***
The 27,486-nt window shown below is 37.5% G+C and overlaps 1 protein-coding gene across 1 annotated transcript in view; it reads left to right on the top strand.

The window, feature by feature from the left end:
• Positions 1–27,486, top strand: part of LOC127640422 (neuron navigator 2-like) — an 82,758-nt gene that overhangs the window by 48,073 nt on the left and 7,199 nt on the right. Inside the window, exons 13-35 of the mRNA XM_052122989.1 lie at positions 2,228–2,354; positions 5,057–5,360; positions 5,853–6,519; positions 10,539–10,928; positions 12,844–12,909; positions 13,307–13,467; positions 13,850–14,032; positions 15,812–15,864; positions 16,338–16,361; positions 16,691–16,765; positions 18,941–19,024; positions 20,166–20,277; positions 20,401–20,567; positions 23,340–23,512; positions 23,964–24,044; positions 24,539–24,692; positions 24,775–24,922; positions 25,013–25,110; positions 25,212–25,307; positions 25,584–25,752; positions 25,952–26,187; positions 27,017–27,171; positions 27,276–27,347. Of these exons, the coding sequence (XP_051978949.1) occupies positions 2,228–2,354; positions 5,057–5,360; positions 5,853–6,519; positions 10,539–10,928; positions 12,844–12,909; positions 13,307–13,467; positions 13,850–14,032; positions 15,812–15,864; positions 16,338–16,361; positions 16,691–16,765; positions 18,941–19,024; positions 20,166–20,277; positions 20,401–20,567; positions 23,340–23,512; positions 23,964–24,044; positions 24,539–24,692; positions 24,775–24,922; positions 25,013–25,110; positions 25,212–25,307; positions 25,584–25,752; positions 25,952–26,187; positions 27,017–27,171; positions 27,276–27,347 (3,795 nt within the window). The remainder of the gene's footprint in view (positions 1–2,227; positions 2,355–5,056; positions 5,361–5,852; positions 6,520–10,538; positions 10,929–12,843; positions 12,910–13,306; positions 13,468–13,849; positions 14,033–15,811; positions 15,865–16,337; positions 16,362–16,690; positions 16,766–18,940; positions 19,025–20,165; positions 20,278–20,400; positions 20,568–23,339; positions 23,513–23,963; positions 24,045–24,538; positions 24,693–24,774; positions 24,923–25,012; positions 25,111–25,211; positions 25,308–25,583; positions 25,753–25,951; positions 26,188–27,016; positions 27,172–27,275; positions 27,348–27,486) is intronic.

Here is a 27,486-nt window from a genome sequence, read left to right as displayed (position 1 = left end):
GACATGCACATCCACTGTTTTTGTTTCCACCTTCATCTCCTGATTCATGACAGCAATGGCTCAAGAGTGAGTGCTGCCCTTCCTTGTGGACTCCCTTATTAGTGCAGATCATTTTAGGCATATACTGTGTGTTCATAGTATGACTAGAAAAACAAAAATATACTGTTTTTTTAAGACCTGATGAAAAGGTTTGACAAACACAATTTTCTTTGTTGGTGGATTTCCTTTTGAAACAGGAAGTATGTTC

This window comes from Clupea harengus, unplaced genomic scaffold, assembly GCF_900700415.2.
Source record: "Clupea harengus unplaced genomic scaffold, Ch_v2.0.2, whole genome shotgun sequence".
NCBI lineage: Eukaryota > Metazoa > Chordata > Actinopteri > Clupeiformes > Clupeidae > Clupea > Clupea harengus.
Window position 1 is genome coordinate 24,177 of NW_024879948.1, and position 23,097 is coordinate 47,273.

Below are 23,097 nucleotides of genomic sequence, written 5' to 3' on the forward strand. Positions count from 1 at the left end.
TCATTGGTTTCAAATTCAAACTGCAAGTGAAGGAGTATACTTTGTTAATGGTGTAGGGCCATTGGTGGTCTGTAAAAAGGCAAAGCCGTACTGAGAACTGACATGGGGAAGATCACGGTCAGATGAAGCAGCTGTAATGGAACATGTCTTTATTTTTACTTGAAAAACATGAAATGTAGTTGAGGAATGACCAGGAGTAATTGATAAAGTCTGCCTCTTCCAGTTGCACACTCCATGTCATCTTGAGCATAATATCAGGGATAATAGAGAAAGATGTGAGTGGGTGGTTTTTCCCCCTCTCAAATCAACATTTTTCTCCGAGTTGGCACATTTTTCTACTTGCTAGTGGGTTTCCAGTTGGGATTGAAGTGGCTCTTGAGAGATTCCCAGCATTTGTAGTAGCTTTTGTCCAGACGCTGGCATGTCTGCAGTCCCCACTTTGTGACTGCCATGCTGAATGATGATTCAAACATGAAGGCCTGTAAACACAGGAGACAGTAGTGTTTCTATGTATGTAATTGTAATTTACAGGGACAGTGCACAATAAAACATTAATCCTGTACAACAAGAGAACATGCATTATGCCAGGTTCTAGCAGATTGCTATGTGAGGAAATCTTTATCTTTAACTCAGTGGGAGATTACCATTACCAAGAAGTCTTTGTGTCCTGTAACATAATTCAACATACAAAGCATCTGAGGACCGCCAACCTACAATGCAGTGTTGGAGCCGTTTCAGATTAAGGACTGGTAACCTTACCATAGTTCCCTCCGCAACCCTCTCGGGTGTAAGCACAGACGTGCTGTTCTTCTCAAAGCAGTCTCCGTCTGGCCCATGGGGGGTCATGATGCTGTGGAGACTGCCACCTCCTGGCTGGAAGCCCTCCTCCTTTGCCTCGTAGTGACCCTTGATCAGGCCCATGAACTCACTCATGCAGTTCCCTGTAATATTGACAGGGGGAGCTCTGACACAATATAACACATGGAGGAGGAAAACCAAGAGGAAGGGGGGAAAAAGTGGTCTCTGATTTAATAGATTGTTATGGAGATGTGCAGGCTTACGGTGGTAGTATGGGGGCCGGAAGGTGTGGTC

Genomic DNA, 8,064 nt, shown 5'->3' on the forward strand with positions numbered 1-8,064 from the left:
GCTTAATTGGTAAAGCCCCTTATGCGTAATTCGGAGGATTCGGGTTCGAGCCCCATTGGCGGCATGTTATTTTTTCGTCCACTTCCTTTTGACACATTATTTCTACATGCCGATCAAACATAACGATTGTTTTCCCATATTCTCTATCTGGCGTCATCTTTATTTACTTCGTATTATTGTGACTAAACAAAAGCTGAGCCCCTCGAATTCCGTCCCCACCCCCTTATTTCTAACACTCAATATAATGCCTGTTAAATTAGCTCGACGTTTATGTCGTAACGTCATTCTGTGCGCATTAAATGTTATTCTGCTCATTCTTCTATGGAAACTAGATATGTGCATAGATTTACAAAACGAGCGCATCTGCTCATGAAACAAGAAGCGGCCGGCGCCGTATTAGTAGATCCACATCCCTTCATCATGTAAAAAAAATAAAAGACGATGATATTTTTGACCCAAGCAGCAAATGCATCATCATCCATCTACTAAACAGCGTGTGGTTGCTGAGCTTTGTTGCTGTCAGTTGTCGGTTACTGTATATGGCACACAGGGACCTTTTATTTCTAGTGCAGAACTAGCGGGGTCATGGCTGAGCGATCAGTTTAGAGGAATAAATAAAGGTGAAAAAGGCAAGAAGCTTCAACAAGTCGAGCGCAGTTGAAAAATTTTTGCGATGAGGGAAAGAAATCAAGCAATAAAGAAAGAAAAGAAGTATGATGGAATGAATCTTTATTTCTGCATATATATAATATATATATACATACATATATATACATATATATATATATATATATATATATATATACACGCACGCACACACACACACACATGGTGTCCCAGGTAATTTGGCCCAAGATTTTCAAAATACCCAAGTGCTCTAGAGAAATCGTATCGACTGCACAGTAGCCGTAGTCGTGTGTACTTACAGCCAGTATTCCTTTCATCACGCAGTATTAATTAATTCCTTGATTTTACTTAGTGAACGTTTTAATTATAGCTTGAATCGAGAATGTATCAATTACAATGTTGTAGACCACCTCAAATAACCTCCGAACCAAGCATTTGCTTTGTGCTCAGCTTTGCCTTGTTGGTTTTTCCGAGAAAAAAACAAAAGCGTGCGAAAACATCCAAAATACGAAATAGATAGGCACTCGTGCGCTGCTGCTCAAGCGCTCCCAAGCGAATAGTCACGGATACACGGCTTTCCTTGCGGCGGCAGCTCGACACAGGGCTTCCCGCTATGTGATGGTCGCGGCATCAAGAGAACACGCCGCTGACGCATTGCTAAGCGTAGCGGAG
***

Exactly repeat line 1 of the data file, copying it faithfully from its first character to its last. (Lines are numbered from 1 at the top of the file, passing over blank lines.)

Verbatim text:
The 27,486-nt window shown below is 37.5% G+C and overlaps 1 protein-coding gene across 1 annotated transcript in view; it reads left to right on the top strand.